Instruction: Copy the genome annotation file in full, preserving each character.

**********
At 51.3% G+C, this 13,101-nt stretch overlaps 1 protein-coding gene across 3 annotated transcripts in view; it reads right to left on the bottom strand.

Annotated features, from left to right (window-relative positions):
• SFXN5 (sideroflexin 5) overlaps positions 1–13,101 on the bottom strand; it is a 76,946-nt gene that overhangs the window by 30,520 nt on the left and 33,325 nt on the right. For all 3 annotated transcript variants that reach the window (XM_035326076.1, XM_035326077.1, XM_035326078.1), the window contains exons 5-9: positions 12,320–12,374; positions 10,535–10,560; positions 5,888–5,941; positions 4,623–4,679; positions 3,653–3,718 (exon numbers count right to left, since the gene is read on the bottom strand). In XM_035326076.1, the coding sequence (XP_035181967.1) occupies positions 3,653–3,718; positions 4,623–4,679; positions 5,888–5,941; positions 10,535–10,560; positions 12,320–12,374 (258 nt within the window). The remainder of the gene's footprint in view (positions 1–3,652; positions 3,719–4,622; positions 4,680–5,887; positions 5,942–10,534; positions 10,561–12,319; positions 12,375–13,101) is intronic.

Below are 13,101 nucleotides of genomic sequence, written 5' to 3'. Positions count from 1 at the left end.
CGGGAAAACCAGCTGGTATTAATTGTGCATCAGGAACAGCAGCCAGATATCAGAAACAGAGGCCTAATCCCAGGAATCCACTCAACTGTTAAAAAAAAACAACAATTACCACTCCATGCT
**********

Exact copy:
At 51.3% G+C, this 13,101-nt stretch overlaps 1 protein-coding gene across 3 annotated transcripts in view; it reads right to left on the bottom strand.

Annotated features, from left to right (window-relative positions):
• SFXN5 (sideroflexin 5) overlaps positions 1–13,101 on the bottom strand; it is a 76,946-nt gene that overhangs the window by 30,520 nt on the left and 33,325 nt on the right. For all 3 annotated transcript variants that reach the window (XM_035326076.1, XM_035326077.1, XM_035326078.1), the window contains exons 5-9: positions 12,320–12,374; positions 10,535–10,560; positions 5,888–5,941; positions 4,623–4,679; positions 3,653–3,718 (exon numbers count right to left, since the gene is read on the bottom strand). In XM_035326076.1, the coding sequence (XP_035181967.1) occupies positions 3,653–3,718; positions 4,623–4,679; positions 5,888–5,941; positions 10,535–10,560; positions 12,320–12,374 (258 nt within the window). The remainder of the gene's footprint in view (positions 1–3,652; positions 3,719–4,622; positions 4,680–5,887; positions 5,942–10,534; positions 10,561–12,319; positions 12,375–13,101) is intronic.

Below are 13,101 nucleotides of genomic sequence, written 5' to 3'. Positions count from 1 at the left end.
CGGGAAAACCAGCTGGTATTAATTGTGCATCAGGAACAGCAGCCAGATATCAGAAACAGAGGCCTAATCCCAGGAATCCACTCAACTGTTAAAAAAAAACAACAATTACCACTCCATGCT